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A man who spent the war in a Hokkaido plant tasked with offsetting Japan’s petroleum shortages with man-made oil said he felt the nation’s enemies were “incommensurably rich” in the key resource.

The government built a plant to make coal oil in Takikawa, Hokkaido, in 1941. Shigeo Kokubun was hired the following year and ran the coke furnaces where coal was burned to generate gas, which was then liquefied into oil.

Since the technology had been developed by Germany, four German engineers were stationed at the plant, along with elite Japanese engineering graduates from top-notch universities, he said.

The furnaces were about 5 meters wide and as tall as a three- to four-story building. Operation required delicate heat adjustments because the quality of the gas varied with the temperature.

Due to the carbon monoxide content, it was not uncommon for workers to collapse from leaks, said Kokubun, who once did so himself. It started using canaries as gas detectors, but they died quickly, he said.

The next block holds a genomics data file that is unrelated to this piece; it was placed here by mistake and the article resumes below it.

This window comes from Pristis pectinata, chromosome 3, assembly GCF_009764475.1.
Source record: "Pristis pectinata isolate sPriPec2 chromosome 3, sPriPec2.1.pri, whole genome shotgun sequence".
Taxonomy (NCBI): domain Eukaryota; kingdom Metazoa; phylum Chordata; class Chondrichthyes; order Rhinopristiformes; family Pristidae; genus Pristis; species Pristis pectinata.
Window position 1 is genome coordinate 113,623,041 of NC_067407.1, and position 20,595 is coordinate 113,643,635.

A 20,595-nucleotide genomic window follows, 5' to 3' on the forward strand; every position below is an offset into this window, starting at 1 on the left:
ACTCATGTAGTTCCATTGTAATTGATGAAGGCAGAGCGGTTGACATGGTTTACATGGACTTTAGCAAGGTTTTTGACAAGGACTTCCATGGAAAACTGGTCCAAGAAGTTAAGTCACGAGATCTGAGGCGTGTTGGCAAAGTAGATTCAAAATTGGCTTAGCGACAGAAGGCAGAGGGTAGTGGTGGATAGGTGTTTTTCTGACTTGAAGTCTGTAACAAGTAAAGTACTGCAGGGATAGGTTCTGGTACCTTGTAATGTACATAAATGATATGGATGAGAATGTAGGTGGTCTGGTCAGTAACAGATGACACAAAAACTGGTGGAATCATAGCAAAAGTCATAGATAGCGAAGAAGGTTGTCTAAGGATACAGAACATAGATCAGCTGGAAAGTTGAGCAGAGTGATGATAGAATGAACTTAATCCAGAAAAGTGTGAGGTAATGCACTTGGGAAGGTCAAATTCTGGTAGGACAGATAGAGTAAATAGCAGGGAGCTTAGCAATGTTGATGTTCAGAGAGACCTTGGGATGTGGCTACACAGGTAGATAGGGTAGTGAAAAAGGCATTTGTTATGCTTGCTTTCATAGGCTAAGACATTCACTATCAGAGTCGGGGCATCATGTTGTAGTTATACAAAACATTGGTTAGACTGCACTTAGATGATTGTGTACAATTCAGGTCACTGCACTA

With a staff of around 1,500, the plant was the biggest employer in town, he said. Since the facility was deemed critical to national policy, employees often had an advantage in food rationing and even had access to sake near the end of the war.

Responsible for filling tanks with gas, Kokubun did not know whether oil was being successfully produced or how it was used. But he was proud to be working for the country.

Kokubun was drafted in June 1945 and fought Soviet soldiers in Karafuto, now Sakhalin, in the Russian Far East. During battle, he was surprised to see lots of Soviet planes flying over day after day but no Japanese aircraft, attributing it to Japan’s acute shortage of oil.

“I thought Japan couldn’t continue fighting,” he said.

The Hokkaido plant in fact was unable to operate at full capacity due to a shortage of materials. It was supposedly using three furnaces, but one was never built.

Japan was never able to cover its oil shortage with man-made oil, Kokubun said.

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